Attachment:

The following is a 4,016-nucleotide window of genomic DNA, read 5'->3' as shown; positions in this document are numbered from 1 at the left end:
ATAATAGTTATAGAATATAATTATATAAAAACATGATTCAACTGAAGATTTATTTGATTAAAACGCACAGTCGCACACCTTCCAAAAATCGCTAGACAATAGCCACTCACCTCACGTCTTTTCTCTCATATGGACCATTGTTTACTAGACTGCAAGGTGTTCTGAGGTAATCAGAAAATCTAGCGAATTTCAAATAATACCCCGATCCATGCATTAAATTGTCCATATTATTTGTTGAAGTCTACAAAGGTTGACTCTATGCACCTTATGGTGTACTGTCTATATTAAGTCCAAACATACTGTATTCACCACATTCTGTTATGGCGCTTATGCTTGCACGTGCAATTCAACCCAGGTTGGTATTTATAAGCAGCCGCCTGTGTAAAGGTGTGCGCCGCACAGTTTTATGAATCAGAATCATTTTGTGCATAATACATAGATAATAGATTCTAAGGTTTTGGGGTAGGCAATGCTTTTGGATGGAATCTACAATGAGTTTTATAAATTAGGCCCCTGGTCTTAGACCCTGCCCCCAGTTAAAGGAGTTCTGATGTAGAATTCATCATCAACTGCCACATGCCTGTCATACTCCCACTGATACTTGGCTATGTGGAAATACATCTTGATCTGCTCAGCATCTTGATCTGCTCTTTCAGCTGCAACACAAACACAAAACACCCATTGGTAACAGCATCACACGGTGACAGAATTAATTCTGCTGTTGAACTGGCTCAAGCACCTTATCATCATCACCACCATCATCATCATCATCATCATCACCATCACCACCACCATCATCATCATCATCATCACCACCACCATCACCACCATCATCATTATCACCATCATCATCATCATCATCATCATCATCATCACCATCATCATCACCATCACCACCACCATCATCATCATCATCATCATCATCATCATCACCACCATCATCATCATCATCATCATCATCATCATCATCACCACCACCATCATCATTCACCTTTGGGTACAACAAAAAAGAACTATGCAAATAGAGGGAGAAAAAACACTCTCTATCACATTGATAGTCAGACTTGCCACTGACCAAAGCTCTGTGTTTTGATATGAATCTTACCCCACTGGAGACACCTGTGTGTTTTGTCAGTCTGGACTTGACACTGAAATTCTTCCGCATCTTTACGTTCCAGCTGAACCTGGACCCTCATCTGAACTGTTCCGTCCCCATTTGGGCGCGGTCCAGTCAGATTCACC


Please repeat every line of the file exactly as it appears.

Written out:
The following is a 4,016-nucleotide window of genomic DNA, read 5'->3' as shown; positions in this document are numbered from 1 at the left end:
ATAATAGTTATAGAATATAATTATATAAAAACATGATTCAACTGAAGATTTATTTGATTAAAACGCACAGTCGCACACCTTCCAAAAATCGCTAGACAATAGCCACTCACCTCACGTCTTTTCTCTCATATGGACCATTGTTTACTAGACTGCAAGGTGTTCTGAGGTAATCAGAAAATCTAGCGAATTTCAAATAATACCCCGATCCATGCATTAAATTGTCCATATTATTTGTTGAAGTCTACAAAGGTTGACTCTATGCACCTTATGGTGTACTGTCTATATTAAGTCCAAACATACTGTATTCACCACATTCTGTTATGGCGCTTATGCTTGCACGTGCAATTCAACCCAGGTTGGTATTTATAAGCAGCCGCCTGTGTAAAGGTGTGCGCCGCACAGTTTTATGAATCAGAATCATTTTGTGCATAATACATAGATAATAGATTCTAAGGTTTTGGGGTAGGCAATGCTTTTGGATGGAATCTACAATGAGTTTTATAAATTAGGCCCCTGGTCTTAGACCCTGCCCCCAGTTAAAGGAGTTCTGATGTAGAATTCATCATCAACTGCCACATGCCTGTCATACTCCCACTGATACTTGGCTATGTGGAAATACATCTTGATCTGCTCAGCATCTTGATCTGCTCTTTCAGCTGCAACACAAACACAAAACACCCATTGGTAACAGCATCACACGGTGACAGAATTAATTCTGCTGTTGAACTGGCTCAAGCACCTTATCATCATCACCACCATCATCATCATCATCATCATCACCATCACCACCACCATCATCATCATCATCATCACCACCACCATCACCACCATCATCATTATCACCATCATCATCATCATCATCATCATCATCATCACCATCATCATCACCATCACCACCACCATCATCATCATCATCATCATCATCATCATCACCACCATCATCATCATCATCATCATCATCATCATCATCACCACCACCATCATCATTCACCTTTGGGTACAACAAAAAAGAACTATGCAAATAGAGGGAGAAAAAACACTCTCTATCACATTGATAGTCAGACTTGCCACTGACCAAAGCTCTGTGTTTTGATATGAATCTTACCCCACTGGAGACACCTGTGTGTTTTGTCAGTCTGGACTTGACACTGAAATTCTTCCGCATCTTTACGTTCCAGCTGAACCTGGACCCTCATCTGAACTGTTCCGTCCCCATTTGGGCGCGGTCCAGTCAGATTCACC